I always take risk management quite seriously and sometimes I probably overdo it. However, I would rather over-manage a bit than be caught on the wrong foot completely unaware, like what happened to some of the people we know. I always try to think how I can make things smooth for my family when I am not there. To avoid any complications, my wife and I had earlier decided to have all our personal bank accounts as joint-accounts. We were recently made aware of the risk in doing that.
I recently found out that in case of a joint-account, the bank treats it as a joint ownership. So if suddenly one of the account holder passes away, the account is immediately frozen (once the bank is made aware of the death). The account remains frozen till it is established through a will and the associated legal process that the surviving account holder is legally the full beneficiary of the account. This process can take up to 6 months, even in Singapore, where everything happens very efficiently. Also be aware that operating the joint-account without informing the bank about the joint-holder’s death, cannot be legal in the strict sense. I am not a lawyer but this is just common sense. If your co-account holder has named beneficiaries other than yourself in his/her will, then you have just gone and acted against his/her wishes.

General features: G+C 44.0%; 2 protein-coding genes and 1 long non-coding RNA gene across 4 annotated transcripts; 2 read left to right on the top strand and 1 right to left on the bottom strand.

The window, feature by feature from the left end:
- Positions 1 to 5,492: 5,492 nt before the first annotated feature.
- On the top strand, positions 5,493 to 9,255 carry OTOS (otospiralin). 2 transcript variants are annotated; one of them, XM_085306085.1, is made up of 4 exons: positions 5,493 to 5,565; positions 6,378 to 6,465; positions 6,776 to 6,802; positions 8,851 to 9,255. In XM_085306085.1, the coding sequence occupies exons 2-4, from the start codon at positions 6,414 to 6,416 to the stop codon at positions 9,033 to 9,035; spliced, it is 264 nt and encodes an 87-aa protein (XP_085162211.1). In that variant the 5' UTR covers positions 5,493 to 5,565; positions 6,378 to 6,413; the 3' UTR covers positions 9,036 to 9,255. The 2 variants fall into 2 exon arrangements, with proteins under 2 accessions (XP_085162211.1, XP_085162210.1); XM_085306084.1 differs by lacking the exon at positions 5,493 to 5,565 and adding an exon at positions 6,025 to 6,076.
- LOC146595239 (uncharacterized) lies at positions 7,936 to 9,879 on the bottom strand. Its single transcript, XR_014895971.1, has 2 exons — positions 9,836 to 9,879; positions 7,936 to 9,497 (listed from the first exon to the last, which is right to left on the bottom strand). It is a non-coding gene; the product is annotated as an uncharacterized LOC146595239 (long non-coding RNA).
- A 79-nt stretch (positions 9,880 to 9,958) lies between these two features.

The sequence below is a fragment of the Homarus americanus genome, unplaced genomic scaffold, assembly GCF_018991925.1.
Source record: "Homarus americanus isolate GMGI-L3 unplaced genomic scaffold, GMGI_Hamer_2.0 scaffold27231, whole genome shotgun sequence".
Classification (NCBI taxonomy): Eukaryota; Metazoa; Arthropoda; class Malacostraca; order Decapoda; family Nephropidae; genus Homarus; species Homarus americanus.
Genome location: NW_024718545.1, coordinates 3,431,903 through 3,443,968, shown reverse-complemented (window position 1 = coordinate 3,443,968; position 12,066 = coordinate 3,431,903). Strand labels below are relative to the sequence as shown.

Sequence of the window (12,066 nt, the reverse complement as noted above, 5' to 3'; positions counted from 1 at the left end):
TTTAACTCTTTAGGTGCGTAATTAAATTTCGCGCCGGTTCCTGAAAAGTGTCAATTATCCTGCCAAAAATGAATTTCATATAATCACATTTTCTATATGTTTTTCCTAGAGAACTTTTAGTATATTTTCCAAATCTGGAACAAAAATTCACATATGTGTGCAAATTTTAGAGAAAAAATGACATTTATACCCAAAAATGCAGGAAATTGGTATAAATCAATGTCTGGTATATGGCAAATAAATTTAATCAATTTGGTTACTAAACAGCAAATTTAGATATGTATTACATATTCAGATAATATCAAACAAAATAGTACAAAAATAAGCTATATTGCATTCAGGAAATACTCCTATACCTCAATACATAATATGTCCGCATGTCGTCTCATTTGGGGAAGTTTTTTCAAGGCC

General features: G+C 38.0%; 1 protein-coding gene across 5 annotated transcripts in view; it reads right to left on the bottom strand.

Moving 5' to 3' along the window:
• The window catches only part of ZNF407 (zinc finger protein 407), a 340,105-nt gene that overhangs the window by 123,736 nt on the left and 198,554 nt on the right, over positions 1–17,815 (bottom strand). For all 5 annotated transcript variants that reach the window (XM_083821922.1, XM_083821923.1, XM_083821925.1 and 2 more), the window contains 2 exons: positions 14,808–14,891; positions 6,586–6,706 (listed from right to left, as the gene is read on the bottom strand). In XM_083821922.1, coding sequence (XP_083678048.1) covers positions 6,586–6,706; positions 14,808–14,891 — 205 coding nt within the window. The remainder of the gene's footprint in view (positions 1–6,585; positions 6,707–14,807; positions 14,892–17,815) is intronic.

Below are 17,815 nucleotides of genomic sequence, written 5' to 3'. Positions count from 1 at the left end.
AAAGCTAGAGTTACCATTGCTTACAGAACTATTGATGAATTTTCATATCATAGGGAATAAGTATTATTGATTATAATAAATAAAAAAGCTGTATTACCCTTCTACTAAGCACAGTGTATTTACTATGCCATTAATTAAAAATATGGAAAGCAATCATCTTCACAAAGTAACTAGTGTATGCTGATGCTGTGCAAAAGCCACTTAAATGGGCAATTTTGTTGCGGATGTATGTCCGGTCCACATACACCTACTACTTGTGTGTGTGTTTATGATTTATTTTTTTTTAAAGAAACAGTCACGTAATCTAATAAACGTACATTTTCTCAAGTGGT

Now, we confirmed ourselves after checking with multiple banks that this account-freezing is the case in Singapore. I would encourage our readers to check in their respective countries, what happens in a similar situation. I would really appreciate if readers can post their findings so that everyone benefits.
We have heard of 4 cases among friends, where suddenly after one of the partner passed away the joint account got frozen. Our close friend was left in a very difficult situation. Even though she had enough money in the bank, she could not access it. And what made matters even worse is that though she had enough friends who came forward to help her with money, she did not have a single bank account in her personal name where she could receive the funds. Imagine going through this hassle at such an emotionally difficult time.
Our work around
For us, the simplest thing to do was to start one individual bank account in each person’s name with some funds in it. We have just done that and each of us have a blank a/c payee signed check payable to the other person, kept in the a safe place. The surviving partner can date and bank it immediate when the situation warrants. Internet transfers also typically have daily limits and in a situation like this, one would ideally like to transfer the entire account balance. We also have our respective wills to back up the wishes of each partner. This was our work around. You need to think through yours based on your situation and preference.
Read the earlier blog post of this series at Safeguarding your money for loved ones – Part 1